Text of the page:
About this time also Strap became addicted to strong drink and grew boisterous, to such a degree that people shunned him in spite of his kindly nature. No man would meet him alone; but when he was seen approaching, men would shut themselves up in their houses, or collect in knots, all with guns and pistols cocked. Strap now reasoned with himself and determined he would seek other fields of glory. Said he to himself reflectively, “It is ever thus. When a man of genius appears in the world he may be recognized by this infallible sign: That all the dunces are immediately in confederacy against him.” So, early on a bright spring morning he arose, and throwing his bundle of rainment over his left shoulder, and bearing his iron pestle in his right hand, he turned his back upon the unappreciative community. The people stood at their doors and windows—the men and the women, the boys and the girls—and watched him departing and with one voice exclaimed, “Fare thee well, Strap Buckner, and joy go with thee and with thy house!” Strap turned, and in the kindness of his heart exclaimed, “Fare thee well, San Felipe! Sweet be thy cradled slumbers! I go to meet Noche, who has sent me a challenge through the air. Sleep in security, San Felipe; for Strap Buckner watches over thy slumbers.” And in the kindness of his heart he brushes a tear from his eye, and strode rapidly away.
He travelled west over the great plains. It would be long to tell you his many strange adventures by the way. After days of wonders, Strap reached the site where Lagrange now is, and to his surprise found a solitary trading house, where Bob Turket and Bill Smotherall exchanged beads and liquor with the Indians for furs and skins, and for horses they might steal. He liked the country greatly, and whiskey being accessible, he determined to abide in these quarters. On the first day of his arrival, he knocked down both Bob Turket and Bill Smotherall, but he did it so handsomely and with such an air of unspeakable kindness, that they could conceive no offense. Before a week had elapsed he had knocked down every Indian brave who dwelt within ten miles around; and finally he knocked down the great king himself, Tuleahcahoma, in the presence of the queen, Muchalatota, and the fair princess, Tulipita. He gained such renown among the Indians that they called him Kokulblothetopoff; that is to say: the Red Son of Blue Thunder. The great king held him in such reverence that he presented him with a grey horse with a bob-tail, which though ugly and lank to look at, was famed as the swiftest horse known to all the Indians; and he offered him the fair Princess Tulipita in marriage. The Princess he rejected, because he prized his strength above all things, and forbore to waste any of it for woman, though a fair princes. Tulipita sobbed in silence, and let concealment, like the worm in the bud, feed on her copper cheeks.
Now, this great king and his powerful tribe dwelt in this fair valley in which you ride. Strap saw it, and he loved the beautiful land. He resolved to settle within it, being persuaded thereto partly, no doubt, by the sight of the swarming population whom he might pound, and observing that should he become thirsty, his swift grey nag would quickly bear him where he might imbibe his fill. He chose yon lovely site, and there built his residence of cedar posts. He procured a jug of whiskey and set up housekeeping, an object of great reverence to his neighbors. Daily he went forth and knocked down many Indian with great grace. At last they conceived that they did not like this, and they determined to abandon the vale. On a dark night they silently stole away, and next morning Strap found himself desolate and alone. When he beheld the deserted valley, but yesterday teeming with braves and fair maidens, he wept in the kindness of his heart. “Other friends,” said he, “have left me before. Such is the common penalty of greatness. The great mountains stand in isolation; their heads are clothed in clouds and thunder; their brows are encircled with glittering coronets of ice. They never shake hands, and know no sweet familiarities. They live in cold, solitary grandeur. Thus whom the gods make great they make miserable, in that their greatness lifts them into solitude. Men and women shun me for my greatness, and the bolts of heaven most frequently pierce the sides of the greatest mountains. It is their greatness that invites the shafts.” And he wept salt tears in the fullness of his great heart.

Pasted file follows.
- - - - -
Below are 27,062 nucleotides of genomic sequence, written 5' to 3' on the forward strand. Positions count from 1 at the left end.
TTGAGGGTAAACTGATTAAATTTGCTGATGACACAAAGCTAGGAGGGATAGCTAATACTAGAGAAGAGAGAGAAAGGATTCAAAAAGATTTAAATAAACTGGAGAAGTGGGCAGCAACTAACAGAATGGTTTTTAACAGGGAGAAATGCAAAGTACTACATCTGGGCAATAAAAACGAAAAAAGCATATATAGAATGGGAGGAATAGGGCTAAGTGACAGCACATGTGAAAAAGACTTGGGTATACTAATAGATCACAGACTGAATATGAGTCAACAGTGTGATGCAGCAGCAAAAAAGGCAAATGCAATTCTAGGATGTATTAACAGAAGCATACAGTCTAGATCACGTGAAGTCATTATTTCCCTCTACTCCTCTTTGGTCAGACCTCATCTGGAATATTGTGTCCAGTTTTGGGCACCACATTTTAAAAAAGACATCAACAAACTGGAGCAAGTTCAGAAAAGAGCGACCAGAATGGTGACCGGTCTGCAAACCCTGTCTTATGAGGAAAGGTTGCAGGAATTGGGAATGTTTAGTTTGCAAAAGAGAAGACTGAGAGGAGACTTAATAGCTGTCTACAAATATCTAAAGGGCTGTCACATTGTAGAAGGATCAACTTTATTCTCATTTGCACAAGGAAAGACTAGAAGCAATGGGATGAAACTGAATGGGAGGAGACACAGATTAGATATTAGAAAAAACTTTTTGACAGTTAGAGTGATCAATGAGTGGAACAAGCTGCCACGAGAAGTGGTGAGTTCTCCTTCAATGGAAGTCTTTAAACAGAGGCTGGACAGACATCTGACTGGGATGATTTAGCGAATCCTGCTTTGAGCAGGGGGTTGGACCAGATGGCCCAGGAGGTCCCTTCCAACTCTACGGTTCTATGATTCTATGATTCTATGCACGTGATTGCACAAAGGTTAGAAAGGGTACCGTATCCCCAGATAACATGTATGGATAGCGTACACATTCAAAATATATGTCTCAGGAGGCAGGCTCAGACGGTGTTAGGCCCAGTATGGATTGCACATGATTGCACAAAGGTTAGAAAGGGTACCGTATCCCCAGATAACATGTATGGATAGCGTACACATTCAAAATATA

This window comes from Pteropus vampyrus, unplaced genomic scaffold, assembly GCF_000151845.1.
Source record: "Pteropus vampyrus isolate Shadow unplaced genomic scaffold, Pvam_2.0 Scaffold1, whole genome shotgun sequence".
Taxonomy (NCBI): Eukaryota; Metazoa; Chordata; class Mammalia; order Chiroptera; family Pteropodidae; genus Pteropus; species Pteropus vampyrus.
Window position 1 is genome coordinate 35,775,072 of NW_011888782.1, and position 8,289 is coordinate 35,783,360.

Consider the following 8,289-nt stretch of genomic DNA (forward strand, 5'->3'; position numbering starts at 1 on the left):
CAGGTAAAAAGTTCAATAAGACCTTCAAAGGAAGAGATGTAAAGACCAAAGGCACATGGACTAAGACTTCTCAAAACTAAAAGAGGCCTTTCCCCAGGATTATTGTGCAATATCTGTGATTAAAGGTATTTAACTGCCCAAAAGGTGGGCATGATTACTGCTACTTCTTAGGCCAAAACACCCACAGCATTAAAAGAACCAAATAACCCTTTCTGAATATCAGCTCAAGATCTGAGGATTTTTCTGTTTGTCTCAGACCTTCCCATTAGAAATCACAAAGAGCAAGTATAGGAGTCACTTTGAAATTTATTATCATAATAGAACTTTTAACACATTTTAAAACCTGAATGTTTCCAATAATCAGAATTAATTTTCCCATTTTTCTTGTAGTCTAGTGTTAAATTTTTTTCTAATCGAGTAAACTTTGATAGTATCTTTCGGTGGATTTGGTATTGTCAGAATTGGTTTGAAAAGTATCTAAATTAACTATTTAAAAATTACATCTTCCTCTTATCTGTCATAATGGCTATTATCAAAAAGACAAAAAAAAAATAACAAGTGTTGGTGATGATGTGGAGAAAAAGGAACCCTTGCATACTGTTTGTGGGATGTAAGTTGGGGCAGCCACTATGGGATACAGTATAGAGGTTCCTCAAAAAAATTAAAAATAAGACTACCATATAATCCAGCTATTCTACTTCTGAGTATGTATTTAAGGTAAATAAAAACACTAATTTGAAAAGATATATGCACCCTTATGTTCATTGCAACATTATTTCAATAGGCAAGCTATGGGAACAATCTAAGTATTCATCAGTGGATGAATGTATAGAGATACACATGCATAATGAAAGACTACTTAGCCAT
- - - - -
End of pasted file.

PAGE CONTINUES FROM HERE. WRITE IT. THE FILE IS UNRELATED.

Two days he pondered on his greatness and his misery, and the struggle between his genius and his better spirit was terrible! You know, sir, that of all the forces that exist, genius is the most subtle, the most unquiet and the most powerful. He who hath it, hath a heaving ocean or a volcano in his breast. It is nursed and strengthened by opposition, as the eagle scorns the mountain tops which have said to him, “Hither shalt thou soar, but no higher!” Pinching penury and gaunt sickness cannot prevail against it; nay, not even a mother-in-law hath force to quench it. It is like unto measles and small-pox, for when once implanted in a man, it will break forth and have its course. He that hath a genius must needs let it work; else it will prove his ruin. You can conceive then, sir, how terrible was the struggle between Strap and his genius which was to knock men down. His bosom heaved and his eyes rolled. His cabin shook in the agony of the conflict, as his genius got the upper hand. “Ah,” thundered his genius, “who would not prefer greatness in misery to happiness in littleness? Who will say that the little tomtit that catches flies under the leaves of the honeysuckle, is not happier than the proud eagle that bathes its wings in lightning and converses with the thunder? And yet, what eagle would exchange with the poor tomtit? Who so poor in spirit? The wretchedness that greatness brings is its badge of honor and the glorious plume of superiority, in which the great spirit should rejoice. Wear thy plumes and be proud of them! Do the polar storms that beat upon the icebergs melt them? No! They enlarge them; they strengthen them; and by them are more appallingly beautiful under the dancing aurora. The great iceberg decays under the stupid airs of the tropics, that bear butterflies and bugs. Shame upon your coward thought!”